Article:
Speaking of vaccines, NSW is opening a mass vaccination hub, as AAP reports:
A mass COVID-19 vaccination hub will open in Sydney Olympic Park as the city keeps most of its coronavirus restrictions for another week.
The NSW government expects the Homebush hub, opening on Monday and the first to open in the state, will have the capacity to administer 30,000 COVID-19 jabs per week.
It will be staffed by hundreds of medical personnel and operate six days a week from 8am to 8pm in a specially-fitted commercial building.
For its first two weeks, the hub will be open to people in categories 1a and 1b before expanding to anyone over 50 from May 24.
Victoria has now streaked 25,300 vaccine doses ahead of NSW after bringing six mass vaccination hubs online across the state.
The hub opening comes fresh from the NSW government extending Greater Sydney’s current restrictions for another week, except for mask usage in retail settings.
What has been absolutely amazing* in the last few months is watching all the federal politicians who were raging against restrictions and border controls and what city restrictions were doing to regional and rural areas now turn around and speak about how amazing life in Australia is right now, compared with the rest of the world.
*Not at all amazing.
With confirmation the international border won’t be opened until at least next year, and the vaccine program delayed, don’t expect the majority of Australians to be vaccinated until 2022 either. We have to wait until we see the budget to see what Treasury assumes, because the government won’t set a target on it.
Michael McCormack, who is still the current deputy prime minister, was asked about the vaccine schedule on ABC News Breakfast and continued to use a lot of words to say absolutely nothing:
As soon as practicably possible. It’s a big country. It’s the largest logistical exercise in Australia’s history, absolutely in Australia’s peace-time history as Brendan Murphy has said on any number of occasions and so we’re making sure that we get that vaccination rolled out, we’re working with very cooperatively and collaboratively with public state officials and we’ll continue to do that and we ask Australians to continue to be their best selves.
Australians have been magnificent. They exercised social distancing, they have worn masks when asked to do so even though in some times, in some cases, in regional cases they were many hundreds of kilometres from the nearest coronavirus case. I thank Australians on behalf of the government for doing just that, that’s why we kept our country largely Covid safe and free.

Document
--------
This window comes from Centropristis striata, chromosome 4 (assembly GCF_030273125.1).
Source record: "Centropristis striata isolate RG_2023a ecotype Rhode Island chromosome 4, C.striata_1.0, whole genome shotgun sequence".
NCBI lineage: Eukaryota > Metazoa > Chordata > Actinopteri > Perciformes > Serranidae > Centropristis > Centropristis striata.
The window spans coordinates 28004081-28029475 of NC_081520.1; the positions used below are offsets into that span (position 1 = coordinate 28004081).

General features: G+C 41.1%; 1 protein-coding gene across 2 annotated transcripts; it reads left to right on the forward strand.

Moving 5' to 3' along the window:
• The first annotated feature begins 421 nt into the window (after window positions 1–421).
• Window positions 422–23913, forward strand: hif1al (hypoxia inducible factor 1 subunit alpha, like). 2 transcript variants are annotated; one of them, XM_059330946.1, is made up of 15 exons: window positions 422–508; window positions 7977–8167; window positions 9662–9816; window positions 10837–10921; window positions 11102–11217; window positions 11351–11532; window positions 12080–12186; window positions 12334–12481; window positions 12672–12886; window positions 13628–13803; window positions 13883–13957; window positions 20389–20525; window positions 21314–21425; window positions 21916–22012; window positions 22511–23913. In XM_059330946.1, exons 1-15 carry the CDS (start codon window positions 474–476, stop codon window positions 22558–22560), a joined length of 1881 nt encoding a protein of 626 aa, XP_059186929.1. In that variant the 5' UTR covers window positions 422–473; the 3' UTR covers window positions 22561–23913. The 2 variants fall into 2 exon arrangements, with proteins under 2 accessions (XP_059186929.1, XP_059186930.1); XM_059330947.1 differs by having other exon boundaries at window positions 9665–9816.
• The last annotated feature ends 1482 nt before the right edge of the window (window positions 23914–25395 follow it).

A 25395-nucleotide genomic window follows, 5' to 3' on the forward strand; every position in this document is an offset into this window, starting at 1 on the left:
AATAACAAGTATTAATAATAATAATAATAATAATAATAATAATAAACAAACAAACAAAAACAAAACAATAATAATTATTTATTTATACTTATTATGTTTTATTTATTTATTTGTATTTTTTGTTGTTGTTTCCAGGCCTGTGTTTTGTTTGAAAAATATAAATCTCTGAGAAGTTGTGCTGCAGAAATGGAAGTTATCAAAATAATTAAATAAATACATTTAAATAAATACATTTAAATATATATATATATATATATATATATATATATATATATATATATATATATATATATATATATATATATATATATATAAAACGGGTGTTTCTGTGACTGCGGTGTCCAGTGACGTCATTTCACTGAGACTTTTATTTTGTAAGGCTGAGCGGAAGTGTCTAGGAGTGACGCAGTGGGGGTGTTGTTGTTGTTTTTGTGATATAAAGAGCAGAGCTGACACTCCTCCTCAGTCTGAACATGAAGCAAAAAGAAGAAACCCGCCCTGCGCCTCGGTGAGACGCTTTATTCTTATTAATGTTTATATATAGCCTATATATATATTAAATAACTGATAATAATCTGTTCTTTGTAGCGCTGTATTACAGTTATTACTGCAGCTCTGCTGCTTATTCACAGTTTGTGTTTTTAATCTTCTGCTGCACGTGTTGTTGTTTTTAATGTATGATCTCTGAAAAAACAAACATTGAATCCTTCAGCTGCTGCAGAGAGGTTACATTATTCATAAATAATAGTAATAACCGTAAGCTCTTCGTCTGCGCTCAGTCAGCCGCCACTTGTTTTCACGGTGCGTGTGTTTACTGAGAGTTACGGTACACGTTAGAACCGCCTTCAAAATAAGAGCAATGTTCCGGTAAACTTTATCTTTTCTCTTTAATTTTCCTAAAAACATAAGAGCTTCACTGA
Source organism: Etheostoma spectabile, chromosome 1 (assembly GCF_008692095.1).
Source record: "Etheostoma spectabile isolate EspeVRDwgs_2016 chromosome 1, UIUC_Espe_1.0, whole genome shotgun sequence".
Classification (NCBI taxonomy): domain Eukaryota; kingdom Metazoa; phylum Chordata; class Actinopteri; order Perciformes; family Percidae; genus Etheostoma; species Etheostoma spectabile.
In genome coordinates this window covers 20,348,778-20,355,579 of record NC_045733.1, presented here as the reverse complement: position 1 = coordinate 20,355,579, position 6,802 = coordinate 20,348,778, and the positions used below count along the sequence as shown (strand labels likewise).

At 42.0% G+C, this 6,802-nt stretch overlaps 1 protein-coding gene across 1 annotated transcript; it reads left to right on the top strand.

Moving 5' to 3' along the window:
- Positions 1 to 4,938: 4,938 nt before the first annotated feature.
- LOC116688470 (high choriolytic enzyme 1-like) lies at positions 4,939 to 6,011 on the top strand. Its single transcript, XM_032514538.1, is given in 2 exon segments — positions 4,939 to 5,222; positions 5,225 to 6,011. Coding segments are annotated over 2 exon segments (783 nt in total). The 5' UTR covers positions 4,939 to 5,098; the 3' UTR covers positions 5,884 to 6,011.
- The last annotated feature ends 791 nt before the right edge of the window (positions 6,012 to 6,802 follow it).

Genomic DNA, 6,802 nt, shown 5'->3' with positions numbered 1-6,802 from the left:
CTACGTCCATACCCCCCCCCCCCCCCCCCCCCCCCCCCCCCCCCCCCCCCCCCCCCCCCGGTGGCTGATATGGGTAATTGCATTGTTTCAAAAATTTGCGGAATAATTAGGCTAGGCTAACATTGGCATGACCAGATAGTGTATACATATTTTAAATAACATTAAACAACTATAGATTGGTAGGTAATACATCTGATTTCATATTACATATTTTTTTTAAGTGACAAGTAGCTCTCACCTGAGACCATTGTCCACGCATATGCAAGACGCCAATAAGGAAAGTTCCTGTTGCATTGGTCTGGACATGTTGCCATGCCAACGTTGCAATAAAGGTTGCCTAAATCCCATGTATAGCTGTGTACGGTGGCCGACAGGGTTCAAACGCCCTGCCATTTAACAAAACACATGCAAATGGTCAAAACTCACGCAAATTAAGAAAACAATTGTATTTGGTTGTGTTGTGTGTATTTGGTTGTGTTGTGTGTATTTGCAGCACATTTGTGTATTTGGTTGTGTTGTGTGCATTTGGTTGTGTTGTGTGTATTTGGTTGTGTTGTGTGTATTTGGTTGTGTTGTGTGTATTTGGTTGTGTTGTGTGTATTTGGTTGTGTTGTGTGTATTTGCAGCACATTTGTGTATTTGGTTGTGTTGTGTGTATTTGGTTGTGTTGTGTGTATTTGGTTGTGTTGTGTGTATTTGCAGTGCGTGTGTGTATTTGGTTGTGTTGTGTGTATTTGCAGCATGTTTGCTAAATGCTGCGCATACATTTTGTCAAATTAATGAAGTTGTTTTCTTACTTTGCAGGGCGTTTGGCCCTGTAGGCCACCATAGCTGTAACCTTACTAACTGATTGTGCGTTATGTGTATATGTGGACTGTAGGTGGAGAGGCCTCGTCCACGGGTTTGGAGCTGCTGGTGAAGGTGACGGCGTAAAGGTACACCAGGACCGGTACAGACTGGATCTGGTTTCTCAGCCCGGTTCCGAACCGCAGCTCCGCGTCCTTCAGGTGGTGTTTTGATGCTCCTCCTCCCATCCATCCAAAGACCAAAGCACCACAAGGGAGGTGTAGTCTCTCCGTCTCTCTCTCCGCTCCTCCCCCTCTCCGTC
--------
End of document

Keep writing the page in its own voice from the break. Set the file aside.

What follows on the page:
Welcome back to politics live for the first time in about six weeks!
Parliament isn’t sitting today, but it is the day before the budget, which means everyone is in town and everyone has some last-minute messages to get out.
The government is trying to undo its start to the year by remembering women and women’s health in the budget – no doubt you have seen the headlines on how this is to be the “women’s budget” – but we are still waiting on detail.
And it being an election year means infrastructure is one of the big spending items – although how much of that is money being brought forward and how much is new is also still to be worked out.
As with everything in politics, the devil is absolutely in the detail. And that is what we are looking for.
Other than the budget, there is still the issue of “Fortress Australia”, with Scott Morrison telling News Corp there isn’t enough information on how the vaccines work to wind back Australia’s border controls as yet. There was some kerfuffle yesterday – the story originally said Morrison was holding on to “zero cases”, which the government denies – it says it is working on suppression, not elimination of the virus in Australia. But there is no doubt that after almost a year of bemoaning the states for their attitude to border closures, Morrison has decided it’s an election-winning strategy. Which doesn’t make it any easier for the thousands of Australians still trying to get home, or the 9,000 or so Australians stranded in India. Repatriation flights might be starting next week, but only about 10% of people – those listed as vulnerable – will make it home in the first month, with just one flight a week allowed. People who have tested positive to Covid before their flight will not be allowed to board. It’s a lot, and it’s heartbreaking and there is a lot more to go on this, so we will keep you up to date.
You have Mike Bowers, Katharine Murphy, Paul Karp, Sarah Martin and Daniel Hurst with you today, along with me, Amy Remeikis on the blog. I have missed you! You can catch me here, and here if you need me for something, and we will try and keep comments open for as long as we can.
It’s going to be at least a four-coffee day.
Ready? Let’s get into it.